67:266–274, 1983.PubMedGoogle Scholar
Kouwenhoven, W.B., J.R. Jude and G.G. Knickerbocker. Closed chest cardiac massage.JAMA
173:1064–1067, 1960.PubMedGoogle Scholar
Laks, M.M., D. Garner and H.J.C. Swan. Volumes and compliances measured simultaneously in the right and left ventricles of the dog.Circ. Res.
20:565–569, 1967.PubMedGoogle Scholar
Mackenzie, G., S. Taylor, A. McDonald and K. Donald Hemodynamic effects of external cardiac compression.Lancet
1:1342–1345, 1964.CrossRefGoogle Scholar
Maier, G.W., G.S. Tyson, C.O. Olsen, K.H. Kerstein, J.W. Davis, E.H. Conn, D.C. Sabiston, Jr., and J.S. Rankin. The physiology of external cardiac massage: high-impulse cardiopulmonary resuscitation.Circulation
70:86–101, 1984.PubMedGoogle Scholar
Marini, J.J., B.H. Culver and J. Butler. Effect of positive end-expiratory pressure on canine ventricular function curves.J. Appl. Physiol.
51:1367–1375, 1981.PubMedGoogle Scholar
McMahon, S.M., S. Permutt and D.F. Proctor. A model to evaluate pleural surface measuring devices.J. Appl. Physiol.
27:886–894, 1969.PubMedGoogle Scholar
Michael, J.R., A. Guerci, R. Koehler, A-Y. Shi, J. Tsitlik, N. Chandra, M. Rogers, R. Traystman and M.L. Weisfeldt. Mechanisms by which epinephrine augments cerebral and myocardial perfusion during cardiopulmonary resuscitation in dogs.Circulation
69:822–834, 1984.PubMedGoogle Scholar
Niemann, J.T., J.P. Rosborough, M. Hausknecht, D. Garner and J.M. Criley. Pressure synchronized cineangiography during experimental cardiopulmonary resuscitation.Circulation
64:985–991, 1981.PubMedGoogle Scholar
Prewitt, R.M. and L.D.H. Wood. Effect of positive end-expiratory pressure on ventricular function in dogs.Am. J. Physiol.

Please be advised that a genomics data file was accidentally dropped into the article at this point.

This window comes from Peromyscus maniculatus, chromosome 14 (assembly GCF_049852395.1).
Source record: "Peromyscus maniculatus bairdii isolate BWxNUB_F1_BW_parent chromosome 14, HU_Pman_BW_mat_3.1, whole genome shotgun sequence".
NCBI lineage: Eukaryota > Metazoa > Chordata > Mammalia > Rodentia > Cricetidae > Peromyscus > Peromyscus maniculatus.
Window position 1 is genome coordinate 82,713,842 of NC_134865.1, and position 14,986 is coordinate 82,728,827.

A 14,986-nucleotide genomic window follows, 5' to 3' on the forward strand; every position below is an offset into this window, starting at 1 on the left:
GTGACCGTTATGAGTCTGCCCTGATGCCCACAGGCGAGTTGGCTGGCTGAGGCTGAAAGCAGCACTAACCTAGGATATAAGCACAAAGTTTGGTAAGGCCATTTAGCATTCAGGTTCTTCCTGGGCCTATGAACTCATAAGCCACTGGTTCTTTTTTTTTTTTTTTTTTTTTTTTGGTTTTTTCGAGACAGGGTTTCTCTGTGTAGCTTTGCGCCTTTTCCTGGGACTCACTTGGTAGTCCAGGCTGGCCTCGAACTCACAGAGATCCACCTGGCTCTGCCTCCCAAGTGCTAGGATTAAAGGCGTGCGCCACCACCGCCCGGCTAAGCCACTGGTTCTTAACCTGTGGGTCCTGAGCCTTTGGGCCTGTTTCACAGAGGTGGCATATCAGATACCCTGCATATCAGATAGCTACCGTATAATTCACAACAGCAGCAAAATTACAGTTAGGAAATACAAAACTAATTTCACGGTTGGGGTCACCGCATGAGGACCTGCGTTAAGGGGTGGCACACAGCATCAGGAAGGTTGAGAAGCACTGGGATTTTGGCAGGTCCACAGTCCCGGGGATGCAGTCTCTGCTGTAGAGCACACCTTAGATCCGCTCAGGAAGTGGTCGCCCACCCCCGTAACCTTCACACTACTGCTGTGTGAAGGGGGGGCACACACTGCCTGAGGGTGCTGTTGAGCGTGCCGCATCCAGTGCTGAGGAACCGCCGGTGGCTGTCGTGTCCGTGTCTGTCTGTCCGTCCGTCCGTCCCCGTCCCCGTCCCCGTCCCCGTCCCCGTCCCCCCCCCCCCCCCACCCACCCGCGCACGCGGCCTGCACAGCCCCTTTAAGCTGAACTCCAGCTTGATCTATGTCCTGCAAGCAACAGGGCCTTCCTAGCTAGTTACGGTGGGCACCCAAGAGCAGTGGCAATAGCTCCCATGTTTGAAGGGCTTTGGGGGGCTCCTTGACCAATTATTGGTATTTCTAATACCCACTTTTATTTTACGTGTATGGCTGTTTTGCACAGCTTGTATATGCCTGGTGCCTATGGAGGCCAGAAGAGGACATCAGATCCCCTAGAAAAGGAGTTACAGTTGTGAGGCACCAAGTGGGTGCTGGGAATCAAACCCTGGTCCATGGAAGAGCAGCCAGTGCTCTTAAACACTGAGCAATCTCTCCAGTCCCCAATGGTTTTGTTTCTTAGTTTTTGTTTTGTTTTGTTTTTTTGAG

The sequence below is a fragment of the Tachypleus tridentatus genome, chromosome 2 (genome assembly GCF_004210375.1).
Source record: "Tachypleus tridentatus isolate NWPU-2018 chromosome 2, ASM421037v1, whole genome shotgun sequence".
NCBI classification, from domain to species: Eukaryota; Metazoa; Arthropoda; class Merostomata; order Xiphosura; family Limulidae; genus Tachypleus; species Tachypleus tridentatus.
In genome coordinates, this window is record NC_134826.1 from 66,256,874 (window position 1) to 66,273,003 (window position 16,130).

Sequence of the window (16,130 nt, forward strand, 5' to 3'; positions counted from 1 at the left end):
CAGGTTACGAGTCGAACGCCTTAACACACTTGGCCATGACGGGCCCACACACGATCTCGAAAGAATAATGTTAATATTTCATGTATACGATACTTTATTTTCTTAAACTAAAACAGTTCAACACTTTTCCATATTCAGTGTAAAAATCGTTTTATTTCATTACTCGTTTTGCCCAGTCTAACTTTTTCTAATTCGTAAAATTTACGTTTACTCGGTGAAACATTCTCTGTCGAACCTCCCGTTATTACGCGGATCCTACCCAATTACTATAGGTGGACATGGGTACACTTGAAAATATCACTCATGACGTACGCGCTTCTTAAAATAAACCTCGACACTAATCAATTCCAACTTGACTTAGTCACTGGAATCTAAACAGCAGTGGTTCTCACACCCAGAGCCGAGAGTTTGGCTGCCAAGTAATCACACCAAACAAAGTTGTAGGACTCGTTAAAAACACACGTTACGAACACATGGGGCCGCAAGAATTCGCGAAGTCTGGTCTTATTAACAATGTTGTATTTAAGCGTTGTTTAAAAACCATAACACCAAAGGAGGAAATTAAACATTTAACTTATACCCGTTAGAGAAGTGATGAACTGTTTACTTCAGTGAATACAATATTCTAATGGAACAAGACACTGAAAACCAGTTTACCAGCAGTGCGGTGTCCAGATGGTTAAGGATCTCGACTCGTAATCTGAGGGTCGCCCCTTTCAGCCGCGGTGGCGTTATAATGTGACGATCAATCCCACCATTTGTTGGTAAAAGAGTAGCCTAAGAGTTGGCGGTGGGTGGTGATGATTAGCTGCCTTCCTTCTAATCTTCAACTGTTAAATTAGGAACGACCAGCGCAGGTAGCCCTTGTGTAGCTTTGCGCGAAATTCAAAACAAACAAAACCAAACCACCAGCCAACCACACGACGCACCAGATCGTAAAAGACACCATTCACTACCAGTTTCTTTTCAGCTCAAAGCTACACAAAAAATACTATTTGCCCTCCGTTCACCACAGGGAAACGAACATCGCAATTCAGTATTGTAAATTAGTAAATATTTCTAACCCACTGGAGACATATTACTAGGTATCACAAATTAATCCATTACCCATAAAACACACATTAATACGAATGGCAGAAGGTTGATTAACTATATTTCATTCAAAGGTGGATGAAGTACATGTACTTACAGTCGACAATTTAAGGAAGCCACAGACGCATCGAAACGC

236:H534–H540, 1979.PubMedGoogle Scholar
Rankin, J.S., C. Olsen, C. Arentzen, G. Tyson, G. Maier, P. Smith, J. Hammon, J. Davis, P. McHale, R. Anderson, and D.C. Sabiston, Jr. The effects of airway pressure on cardiac function in intact dogs and man.Circulation
66:108–120, 1982.PubMedGoogle Scholar
Rudikoff, M.T., W.L. Maughan, M. Effron, P. Freund and M.L. Weisfeldt. Mechanisms of blood flow during cardiopulmonary resuscitation.Circulation
61:345–352, 1980.PubMedGoogle Scholar
Shoukas, A.A. Pressure-flow and pressure-volume relations in the entire pulmonary vascular bed of the dog determined by two-port analysis.Circ. Res.
37:809–818, 1975.PubMedGoogle Scholar
Smiseth, O.A., M.A. Frais, I. Kingma, E.R. Smith and J.V. Tyberg. Assessment of pericardial constraint in dogs.Circulation
71:158–166, 1985.PubMedGoogle Scholar
Weale, F.E. and R.L. Rothwell-Jackson. The efficiency of cardiac massage.Lancet
1:990–992, 1962.PubMedCrossRefGoogle Scholar
Yin, F.C.P., J.M. Cohen, J. Tsitlik, B. Zola and M.L. Weisfeldt. Role of carotid artery resistance to collapse during high-intrathoracic-pressure CPR.Am. J. Physiol.
243:H259–H267, 1982.PubMedGoogle Scholar
© Pergamon Journals Ltd. 1987